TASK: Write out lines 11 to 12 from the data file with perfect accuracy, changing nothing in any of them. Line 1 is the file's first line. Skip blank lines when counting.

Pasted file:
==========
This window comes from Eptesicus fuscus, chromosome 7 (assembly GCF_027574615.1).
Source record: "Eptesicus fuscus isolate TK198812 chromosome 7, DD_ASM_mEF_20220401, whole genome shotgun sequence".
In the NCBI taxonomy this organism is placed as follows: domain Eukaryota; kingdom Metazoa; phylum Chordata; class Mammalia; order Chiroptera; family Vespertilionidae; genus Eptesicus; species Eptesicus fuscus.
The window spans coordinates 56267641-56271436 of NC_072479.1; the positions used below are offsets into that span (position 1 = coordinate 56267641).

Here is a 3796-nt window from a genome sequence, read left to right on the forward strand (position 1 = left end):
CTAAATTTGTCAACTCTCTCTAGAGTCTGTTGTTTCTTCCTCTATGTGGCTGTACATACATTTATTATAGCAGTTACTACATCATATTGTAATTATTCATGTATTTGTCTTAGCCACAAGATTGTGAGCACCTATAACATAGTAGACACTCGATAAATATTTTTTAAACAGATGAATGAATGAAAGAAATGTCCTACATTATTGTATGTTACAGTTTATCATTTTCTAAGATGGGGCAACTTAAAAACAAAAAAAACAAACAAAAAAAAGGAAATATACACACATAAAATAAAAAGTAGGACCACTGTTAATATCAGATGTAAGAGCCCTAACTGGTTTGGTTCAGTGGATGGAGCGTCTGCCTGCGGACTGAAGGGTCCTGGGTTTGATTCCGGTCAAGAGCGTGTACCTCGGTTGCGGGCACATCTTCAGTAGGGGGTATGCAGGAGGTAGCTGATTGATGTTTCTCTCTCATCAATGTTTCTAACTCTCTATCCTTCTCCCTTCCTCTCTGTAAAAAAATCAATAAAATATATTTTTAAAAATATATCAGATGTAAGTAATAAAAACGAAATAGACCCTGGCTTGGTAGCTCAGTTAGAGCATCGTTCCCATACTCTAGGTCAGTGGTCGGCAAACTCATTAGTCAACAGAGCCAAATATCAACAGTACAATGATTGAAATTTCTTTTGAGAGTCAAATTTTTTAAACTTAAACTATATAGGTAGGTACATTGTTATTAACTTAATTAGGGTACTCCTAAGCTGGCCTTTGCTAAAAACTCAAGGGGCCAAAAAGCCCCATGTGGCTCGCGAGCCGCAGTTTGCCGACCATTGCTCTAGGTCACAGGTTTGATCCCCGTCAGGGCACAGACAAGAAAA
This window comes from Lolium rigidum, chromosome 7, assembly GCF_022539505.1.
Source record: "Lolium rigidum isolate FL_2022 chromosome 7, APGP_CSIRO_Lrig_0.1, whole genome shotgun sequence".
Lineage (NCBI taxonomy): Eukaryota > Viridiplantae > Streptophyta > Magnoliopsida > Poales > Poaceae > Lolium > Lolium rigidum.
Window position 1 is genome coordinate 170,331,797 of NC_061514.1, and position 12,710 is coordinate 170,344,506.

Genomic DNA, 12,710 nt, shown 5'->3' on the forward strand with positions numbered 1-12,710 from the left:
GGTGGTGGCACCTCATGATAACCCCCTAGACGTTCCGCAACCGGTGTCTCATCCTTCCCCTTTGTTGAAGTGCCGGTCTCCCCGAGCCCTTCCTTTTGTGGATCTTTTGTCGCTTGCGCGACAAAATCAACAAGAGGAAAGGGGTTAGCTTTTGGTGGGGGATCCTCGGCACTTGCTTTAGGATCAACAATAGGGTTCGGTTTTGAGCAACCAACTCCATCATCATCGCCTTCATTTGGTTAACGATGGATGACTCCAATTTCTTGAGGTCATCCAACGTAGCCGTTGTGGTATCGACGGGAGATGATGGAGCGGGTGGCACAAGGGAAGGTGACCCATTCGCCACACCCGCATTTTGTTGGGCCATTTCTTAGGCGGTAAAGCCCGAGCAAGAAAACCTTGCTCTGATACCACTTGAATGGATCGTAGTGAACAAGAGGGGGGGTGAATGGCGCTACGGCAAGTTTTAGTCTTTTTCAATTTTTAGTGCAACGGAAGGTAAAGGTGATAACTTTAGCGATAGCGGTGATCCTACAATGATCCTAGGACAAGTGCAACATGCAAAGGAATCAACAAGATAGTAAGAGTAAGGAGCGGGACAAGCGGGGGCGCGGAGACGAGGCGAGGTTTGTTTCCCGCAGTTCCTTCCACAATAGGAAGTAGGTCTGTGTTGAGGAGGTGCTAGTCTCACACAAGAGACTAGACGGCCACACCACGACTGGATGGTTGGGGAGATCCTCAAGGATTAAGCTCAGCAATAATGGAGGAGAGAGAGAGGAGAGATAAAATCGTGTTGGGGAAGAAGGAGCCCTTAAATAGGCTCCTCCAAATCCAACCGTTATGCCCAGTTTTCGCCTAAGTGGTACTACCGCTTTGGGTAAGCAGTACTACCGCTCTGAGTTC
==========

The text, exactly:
Genomic DNA, 12,710 nt, shown 5'->3' on the forward strand with positions numbered 1-12,710 from the left:
GGTGGTGGCACCTCATGATAACCCCCTAGACGTTCCGCAACCGGTGTCTCATCCTTCCCCTTTGTTGAAGTGCCGGTCTCCCCGAGCCCTTCCTTTTGTGGATCTTTTGTCGCTTGCGCGACAAAATCAACAAGAGGAAAGGGGTTAGCTTTTGGTGGGGGATCCTCGGCACTTGCTTTAGGATCAACAATAGGGTTCGGTTTTGAGCAACCAACTCCATCATCATCGCCTTCATTTGGTTAACGATGGATGACTCCAATTTCTTGAGGTCATCCAACGTAGCCGTTGTGGTATCGACGGGAGATGATGGAGCGGGTGGCACAAGGGAAGGTGACCCATTCGCCACACCCGCATTTTGTTGGGCCATTTCTTAGGCGGTAAAGCCCGAGCAAGAAAACCTTGCTCTGATACCACTTGAATGGATCGTAGTGAACAAGAGGGGGGGTGAATGGCGCTACGGCAAGTTTTAGTCTTTTTCAATTTTTAGTGCAACGGAAGGTAAAGGTGATAACTTTAGCGATAGCGGTGATCCTACAATGATCCTAGGACAAGTGCAACATGCAAAGGAATCAACAAGATAGTAAGAGTAAGGAGCGGGACAAGCGGGGGCGCGGAGACGAGGCGAGGTTTGTTTCCCGCAGTTCCTTCCACAATAGGAAGTAGGTCTGTGTTGAGGAGGTGCTAGTCTCACACAAGAGACTAGACGGCCACACCACGACTGGATGGTTGGGGAGATCCTCAAGGATTAAGCTCAGCAATAATGGAGGAGAGAGAGAGGAGAGATAAAATCGTGTTGGGGAAGAAGGAGCCCTTAAATAGGCTCCTCCAAATCCAACCGTTATGCCCAGTTTTCGCCTAAGTGGTACTACCGCTTTGGGTAAGCAGTACTACCGCTCTGAGTTC